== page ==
Bruce Willis’ “Surrogates” asks the following question: Would you like to kick back in the safety of your own home while your much better looking robot double heads out into the world in your stead? That’s a question almost everyone in this movie (in theaters Friday, September 25) has answered in the affirmative, which has worked out fairly well until surrogates and their real-life users begin to die. It’s up to Willis as FBI Agent Greer to solve the murders and maybe bring humanity out of this techno-induced indolence.
How are critics answering the question of whether or not “Surrogates” is worth checking out this weekend? The reviews are in, and MTV News has gathered them so you can decide for yourself.
Our own Kurt Loder called “Surrogates” “a sci-fi thriller with heart,” praising the way it conveys Greer’s melancholy life and “never roils the story’s despairing mood for standard FX uproar”
” ‘Surrogates’ is an intense and eerily plausible sci-fi thriller,” Variety‘s Todd McCarthy wrote. “[It] distinguishes itself from countless other thematically overlapping films by being not about robots run amok, but about humans seduced by the easy life; humanity here has ‘advanced’ so far that it has become subordinate to its substitute. As a cautionary sci-fier, it’s not all that far removed from such classics as ‘The Day the Earth Stood Still’ and ‘Invasion of the Body Snatchers.’ ”
Others don’t see “Surrogates” coming close to the realm of classic sci-fi territory. ” ‘Surrogates’ naturally wants to reap some of the praise and permanent fandom accorded ‘Blade Runner’ and ‘RoboCop,’ ” Claudia Puig wrote in USA Today. “Instead, it more resembles Michael Crichton’s ‘Looker’ (in which sinister surgery further ‘perfects’ dishy advertising models), one of the more risible misfires of 1981.”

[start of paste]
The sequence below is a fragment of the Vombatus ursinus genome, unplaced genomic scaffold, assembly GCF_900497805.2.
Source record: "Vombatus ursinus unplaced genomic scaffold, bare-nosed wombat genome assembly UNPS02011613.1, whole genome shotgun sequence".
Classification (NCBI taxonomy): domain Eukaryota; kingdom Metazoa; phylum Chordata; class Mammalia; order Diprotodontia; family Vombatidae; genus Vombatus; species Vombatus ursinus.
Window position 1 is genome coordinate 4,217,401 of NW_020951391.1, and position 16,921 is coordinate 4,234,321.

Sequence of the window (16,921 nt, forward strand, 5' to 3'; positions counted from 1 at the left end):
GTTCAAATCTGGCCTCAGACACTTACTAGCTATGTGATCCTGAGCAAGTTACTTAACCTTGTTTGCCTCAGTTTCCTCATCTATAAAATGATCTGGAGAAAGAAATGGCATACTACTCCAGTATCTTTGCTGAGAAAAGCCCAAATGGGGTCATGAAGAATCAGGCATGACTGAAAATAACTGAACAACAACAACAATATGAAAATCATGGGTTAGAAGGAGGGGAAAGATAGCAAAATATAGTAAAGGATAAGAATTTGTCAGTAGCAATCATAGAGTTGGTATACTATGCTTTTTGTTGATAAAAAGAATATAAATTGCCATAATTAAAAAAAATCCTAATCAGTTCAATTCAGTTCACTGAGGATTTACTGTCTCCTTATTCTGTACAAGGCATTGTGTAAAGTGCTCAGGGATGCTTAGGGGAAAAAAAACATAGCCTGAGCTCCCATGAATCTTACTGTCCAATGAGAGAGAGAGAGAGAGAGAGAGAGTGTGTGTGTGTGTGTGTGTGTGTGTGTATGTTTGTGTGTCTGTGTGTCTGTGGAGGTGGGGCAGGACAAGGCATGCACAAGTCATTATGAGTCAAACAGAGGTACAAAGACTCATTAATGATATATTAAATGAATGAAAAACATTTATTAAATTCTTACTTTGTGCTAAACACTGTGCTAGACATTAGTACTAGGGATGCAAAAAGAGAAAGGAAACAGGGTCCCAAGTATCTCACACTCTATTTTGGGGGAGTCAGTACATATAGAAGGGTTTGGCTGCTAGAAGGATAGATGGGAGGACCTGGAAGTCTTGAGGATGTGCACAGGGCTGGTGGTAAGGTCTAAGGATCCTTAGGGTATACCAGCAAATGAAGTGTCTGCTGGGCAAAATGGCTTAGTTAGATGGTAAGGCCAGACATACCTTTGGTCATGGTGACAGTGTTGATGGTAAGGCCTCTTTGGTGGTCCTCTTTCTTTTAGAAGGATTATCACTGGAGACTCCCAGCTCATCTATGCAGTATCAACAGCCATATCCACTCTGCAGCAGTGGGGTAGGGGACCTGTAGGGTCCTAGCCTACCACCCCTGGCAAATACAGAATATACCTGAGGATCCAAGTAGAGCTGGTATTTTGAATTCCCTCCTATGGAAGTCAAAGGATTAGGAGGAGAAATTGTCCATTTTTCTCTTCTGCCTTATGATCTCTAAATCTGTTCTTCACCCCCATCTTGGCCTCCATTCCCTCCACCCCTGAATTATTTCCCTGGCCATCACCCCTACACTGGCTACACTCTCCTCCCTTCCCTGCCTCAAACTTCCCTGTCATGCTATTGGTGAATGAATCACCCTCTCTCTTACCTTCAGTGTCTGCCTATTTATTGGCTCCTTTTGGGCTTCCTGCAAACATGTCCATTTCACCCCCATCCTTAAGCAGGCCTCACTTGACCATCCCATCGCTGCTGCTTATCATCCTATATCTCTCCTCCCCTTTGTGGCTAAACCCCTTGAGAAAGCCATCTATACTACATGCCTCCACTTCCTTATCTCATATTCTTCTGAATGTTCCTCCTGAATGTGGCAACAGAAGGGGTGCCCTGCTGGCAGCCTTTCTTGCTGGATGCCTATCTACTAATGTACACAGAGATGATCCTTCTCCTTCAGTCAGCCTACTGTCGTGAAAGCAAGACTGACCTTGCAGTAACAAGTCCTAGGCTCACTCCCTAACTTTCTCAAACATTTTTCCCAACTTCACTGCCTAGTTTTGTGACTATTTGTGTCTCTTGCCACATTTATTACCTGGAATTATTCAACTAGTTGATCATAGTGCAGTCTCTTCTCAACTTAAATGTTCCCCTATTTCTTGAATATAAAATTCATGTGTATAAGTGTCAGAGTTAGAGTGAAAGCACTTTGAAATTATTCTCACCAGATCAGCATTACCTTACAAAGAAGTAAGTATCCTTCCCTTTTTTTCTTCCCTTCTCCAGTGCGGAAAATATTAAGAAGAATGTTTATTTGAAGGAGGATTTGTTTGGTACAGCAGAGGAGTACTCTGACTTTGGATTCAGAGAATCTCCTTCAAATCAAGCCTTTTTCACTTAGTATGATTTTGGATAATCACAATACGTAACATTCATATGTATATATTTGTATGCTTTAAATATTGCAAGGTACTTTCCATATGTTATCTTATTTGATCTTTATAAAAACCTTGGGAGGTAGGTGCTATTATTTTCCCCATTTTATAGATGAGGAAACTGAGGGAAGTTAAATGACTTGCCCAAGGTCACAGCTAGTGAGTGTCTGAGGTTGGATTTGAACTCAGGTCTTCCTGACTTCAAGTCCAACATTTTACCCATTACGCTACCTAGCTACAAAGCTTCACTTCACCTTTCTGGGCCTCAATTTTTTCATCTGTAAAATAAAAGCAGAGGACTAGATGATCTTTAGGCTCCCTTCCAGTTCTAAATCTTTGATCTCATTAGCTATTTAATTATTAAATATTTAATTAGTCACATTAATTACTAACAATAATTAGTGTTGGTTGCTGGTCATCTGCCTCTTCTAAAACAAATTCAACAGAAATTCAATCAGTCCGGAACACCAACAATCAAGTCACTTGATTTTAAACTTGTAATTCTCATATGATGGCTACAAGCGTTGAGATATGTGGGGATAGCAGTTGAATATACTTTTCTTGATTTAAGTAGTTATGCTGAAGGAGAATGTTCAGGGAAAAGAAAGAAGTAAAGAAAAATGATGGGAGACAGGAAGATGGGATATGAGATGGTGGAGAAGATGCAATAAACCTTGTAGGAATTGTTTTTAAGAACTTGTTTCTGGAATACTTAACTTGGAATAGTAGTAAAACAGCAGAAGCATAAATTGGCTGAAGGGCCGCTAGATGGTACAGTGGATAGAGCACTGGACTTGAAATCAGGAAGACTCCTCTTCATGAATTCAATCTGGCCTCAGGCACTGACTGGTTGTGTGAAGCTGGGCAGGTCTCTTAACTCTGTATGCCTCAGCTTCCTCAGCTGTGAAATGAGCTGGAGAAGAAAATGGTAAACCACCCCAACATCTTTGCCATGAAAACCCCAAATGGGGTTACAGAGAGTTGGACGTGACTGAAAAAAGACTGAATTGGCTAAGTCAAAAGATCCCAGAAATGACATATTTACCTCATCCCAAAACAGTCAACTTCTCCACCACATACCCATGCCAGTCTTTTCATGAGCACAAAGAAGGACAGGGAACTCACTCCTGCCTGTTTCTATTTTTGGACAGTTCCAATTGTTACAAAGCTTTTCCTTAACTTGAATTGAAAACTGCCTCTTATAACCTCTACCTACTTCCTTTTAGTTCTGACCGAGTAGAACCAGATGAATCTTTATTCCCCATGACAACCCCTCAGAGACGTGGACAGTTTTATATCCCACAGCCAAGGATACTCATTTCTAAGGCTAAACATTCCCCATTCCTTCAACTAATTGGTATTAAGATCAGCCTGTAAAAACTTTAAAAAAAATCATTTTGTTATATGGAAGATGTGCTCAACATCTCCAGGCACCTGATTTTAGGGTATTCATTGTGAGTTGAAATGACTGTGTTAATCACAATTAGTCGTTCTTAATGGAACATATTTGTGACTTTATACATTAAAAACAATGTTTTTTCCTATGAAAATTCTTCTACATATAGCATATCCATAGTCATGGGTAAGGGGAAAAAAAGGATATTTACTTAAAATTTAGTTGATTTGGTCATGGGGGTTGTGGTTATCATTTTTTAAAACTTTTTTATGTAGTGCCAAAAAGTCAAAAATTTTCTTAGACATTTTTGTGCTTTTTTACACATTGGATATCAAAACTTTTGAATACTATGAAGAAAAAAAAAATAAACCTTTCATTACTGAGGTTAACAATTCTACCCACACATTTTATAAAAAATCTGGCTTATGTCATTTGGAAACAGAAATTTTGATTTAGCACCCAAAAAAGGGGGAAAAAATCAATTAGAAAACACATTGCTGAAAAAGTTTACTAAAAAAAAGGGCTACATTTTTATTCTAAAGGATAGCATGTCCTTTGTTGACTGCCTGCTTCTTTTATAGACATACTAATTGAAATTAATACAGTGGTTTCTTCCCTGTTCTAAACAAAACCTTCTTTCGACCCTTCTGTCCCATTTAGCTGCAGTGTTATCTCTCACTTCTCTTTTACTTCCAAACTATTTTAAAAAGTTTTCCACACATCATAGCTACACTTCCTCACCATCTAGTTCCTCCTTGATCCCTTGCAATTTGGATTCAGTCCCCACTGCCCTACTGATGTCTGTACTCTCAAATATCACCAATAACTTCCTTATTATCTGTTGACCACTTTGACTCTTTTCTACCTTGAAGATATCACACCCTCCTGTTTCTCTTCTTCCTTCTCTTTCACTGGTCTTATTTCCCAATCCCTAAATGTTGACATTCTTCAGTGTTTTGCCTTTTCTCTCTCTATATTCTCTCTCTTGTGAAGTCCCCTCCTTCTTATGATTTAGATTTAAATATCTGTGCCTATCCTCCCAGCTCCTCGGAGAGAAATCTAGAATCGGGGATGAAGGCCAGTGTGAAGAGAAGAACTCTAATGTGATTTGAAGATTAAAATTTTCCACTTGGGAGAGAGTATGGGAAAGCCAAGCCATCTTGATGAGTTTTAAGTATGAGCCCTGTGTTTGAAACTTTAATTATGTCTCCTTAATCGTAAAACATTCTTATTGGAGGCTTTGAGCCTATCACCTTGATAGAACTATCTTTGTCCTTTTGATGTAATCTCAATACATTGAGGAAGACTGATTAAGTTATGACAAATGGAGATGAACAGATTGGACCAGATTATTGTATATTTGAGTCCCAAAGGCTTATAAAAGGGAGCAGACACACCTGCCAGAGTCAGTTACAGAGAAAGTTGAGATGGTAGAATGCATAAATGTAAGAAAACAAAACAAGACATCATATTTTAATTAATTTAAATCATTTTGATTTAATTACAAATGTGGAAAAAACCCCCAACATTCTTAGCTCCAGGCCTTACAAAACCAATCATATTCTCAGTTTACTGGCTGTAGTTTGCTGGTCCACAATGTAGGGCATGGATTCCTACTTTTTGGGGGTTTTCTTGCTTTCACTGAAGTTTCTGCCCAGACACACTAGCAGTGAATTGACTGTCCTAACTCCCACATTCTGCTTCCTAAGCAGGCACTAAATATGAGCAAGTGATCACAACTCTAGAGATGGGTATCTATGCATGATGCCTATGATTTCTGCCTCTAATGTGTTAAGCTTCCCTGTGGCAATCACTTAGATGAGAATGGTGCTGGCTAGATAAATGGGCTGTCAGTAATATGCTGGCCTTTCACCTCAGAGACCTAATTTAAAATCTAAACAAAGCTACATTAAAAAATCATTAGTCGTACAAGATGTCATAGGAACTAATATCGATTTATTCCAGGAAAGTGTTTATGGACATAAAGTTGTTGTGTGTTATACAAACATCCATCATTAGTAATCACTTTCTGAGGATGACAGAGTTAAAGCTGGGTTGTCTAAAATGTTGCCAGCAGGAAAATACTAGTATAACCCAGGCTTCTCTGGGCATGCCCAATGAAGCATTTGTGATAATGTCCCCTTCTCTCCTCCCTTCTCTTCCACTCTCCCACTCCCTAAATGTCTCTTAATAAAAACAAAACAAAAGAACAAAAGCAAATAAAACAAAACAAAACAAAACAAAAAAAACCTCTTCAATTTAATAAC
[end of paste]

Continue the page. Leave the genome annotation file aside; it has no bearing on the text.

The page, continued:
While critics seem to disagree over just how “Surrogates” fits into sci-fi history, most of them had positive words for Willis. “The [movie] poster image of a greying and grizzled Willis is a tip that ‘Surrogates’ isn’t just another of the actor’s paycheque gigs,” Peter Cowell of the Toronto Star said. “He pulls double duty here, as both human and robot, and actually breaks a sweat and comes close to tears.”
Comparing “Surrogates” with another recent sci-fi offering, UGO.com’s Jordan Hoffman came away impressed. “The very entertaining ‘Surrogates’ achieves something a disaster like ‘Gamer’ could never achieve — it is intellectually stimulating enough to keep you intrigued while never forgetting its obligation as B-movie fun,” he said.
Katey Rich of CinemaBlend.com couldn’t disagree more, calling “Surrogates” a film “that is handed a fascinating concept and slaps onto it a generic conspiracy plot that’s as boring as it is impossible to follow.”
Ultimately, then, it all depends on how you react to the film’s central premise of humans controlling robotic doppelgangers. Bestowing three out of four stars to “Surrogates,” the New York Post‘s Kyle Smith wrote, “The conceit is an amazingly flexible satiric instrument that simultaneously spoofs video and online gamers, Hollywood (the streets of Boston are filled with impossibly good-looking people — yet they all have a creepy waxworks quality), drug addiction and sloth. … The fun is in the world it creates.”
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